Truth-based 'Lucie Aubrac' personalizes the terror and triumph of WWII French resistance
While Robin Williams will probably score big at the box office this week with yet another cry for respectability in his mediocre Holocaust tragicomedy "Jakob the Liar," a more stirring (and much less manipulative) film about the French underground during World War II also arrived in theaters Friday, and it's a shame this one won't be the big hit.
"Lucie Aubrac" is a fascinating historical and emotional drama, based on "Outwitting the Gestapo," the autobiographical novel of a resistance fighter's wife who became directly involved in undermining the Nazis after her husband's arrest in 1943.
Written and directed by Claude Berri ("Manon of the Spring"), the picture opens with a spectacular Maquis bombing of a German train -- which probably cost half Berri's budget -- before settling into Lucie's passionate personal story of adoration and determination during Germany's occupation of France.
The radiant French 40-something Carole Bouquet plays the title role, a Lyon school teacher and mother whose spouse (Daniel Auteuil) and several compatriots in scattershot patriotic terrorism are captured by the Nazi's puppet police and sentenced to death.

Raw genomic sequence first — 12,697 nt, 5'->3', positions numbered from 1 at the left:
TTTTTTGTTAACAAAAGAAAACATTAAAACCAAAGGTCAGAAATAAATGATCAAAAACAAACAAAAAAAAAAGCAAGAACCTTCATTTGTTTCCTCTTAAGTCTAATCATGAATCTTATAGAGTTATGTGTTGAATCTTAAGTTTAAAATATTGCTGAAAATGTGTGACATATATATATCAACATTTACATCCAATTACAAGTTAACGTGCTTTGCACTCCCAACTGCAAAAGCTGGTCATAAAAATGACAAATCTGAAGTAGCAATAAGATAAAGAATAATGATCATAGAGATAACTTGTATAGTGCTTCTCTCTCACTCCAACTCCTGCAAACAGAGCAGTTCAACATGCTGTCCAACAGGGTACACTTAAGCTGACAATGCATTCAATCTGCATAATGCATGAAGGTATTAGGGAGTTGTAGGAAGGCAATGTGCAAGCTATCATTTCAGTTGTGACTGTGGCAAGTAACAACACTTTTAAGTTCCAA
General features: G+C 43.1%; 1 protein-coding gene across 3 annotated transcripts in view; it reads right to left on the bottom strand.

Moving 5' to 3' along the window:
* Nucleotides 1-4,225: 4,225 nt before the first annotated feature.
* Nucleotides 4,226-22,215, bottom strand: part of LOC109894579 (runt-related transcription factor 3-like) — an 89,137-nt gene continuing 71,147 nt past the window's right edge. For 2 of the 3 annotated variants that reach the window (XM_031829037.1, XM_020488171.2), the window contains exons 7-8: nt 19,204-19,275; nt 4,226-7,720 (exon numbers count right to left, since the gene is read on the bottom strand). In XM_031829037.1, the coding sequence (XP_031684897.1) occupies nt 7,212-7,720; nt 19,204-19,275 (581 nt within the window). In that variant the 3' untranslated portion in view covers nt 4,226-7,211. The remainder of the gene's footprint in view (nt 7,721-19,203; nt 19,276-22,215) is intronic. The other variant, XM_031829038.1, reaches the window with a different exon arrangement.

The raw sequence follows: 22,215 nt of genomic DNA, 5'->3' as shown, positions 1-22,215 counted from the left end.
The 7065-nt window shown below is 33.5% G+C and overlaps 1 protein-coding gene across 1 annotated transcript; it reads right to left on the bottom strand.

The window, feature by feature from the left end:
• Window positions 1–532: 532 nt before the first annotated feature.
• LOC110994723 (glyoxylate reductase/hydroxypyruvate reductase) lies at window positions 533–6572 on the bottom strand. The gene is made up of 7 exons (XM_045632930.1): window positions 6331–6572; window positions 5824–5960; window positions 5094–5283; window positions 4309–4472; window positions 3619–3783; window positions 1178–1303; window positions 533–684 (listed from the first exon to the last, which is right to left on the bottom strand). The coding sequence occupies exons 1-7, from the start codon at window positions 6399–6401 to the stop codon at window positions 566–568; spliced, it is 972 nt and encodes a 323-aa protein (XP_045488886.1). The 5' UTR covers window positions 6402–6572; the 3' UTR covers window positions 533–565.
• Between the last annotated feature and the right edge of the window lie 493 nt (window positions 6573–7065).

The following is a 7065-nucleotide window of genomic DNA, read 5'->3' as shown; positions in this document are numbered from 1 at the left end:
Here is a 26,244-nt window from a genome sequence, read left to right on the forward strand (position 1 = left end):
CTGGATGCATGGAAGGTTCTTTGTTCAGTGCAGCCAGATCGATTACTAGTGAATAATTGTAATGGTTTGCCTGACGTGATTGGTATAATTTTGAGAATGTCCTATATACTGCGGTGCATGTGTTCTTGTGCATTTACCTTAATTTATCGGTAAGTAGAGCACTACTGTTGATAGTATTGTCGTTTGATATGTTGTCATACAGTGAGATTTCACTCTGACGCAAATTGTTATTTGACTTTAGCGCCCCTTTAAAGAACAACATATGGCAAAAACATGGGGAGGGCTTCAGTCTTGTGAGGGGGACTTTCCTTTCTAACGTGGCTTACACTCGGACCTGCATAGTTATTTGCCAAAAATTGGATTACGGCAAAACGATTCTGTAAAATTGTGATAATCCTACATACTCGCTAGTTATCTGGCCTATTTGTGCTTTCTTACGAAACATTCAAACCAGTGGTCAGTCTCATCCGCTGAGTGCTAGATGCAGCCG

The story personifies the constant apprehension freedom fighters and their families lived under, meeting in secret, reshuffling their ranks in the wake of arrests and allowing traitor paranoia to grip them after Auteuil and other leaders are imprisoned. It delves the audience into the inventive levels of machination the underground was forced to demonstrate in fighting a clandestine war, and it doesn't pull any punches portraying the brutality the Gestapo inflicted on their political prisoners.
But mostly "Lucie Aubrac" is a portrait of matrimonial love, as Lucie perseveres through all of this, helping to organize and participating in a dangerous assault to help her beaten, bruised and gaunt husband escape.
Although imperfect (I could have used a little more backstory about our heroine), this film's honest simplicity and rousing spirit speak to the individual consequences of the Second World War with more truth and far less gloss than any star vehicle Hollywood war pictures could, no matter how noble the topic.
Besides, this one tells of a part of the war rarely seen by American audiences and it does so without any famous cinematic clowns (Italian or American) cutely toying with the boundaries of good taste.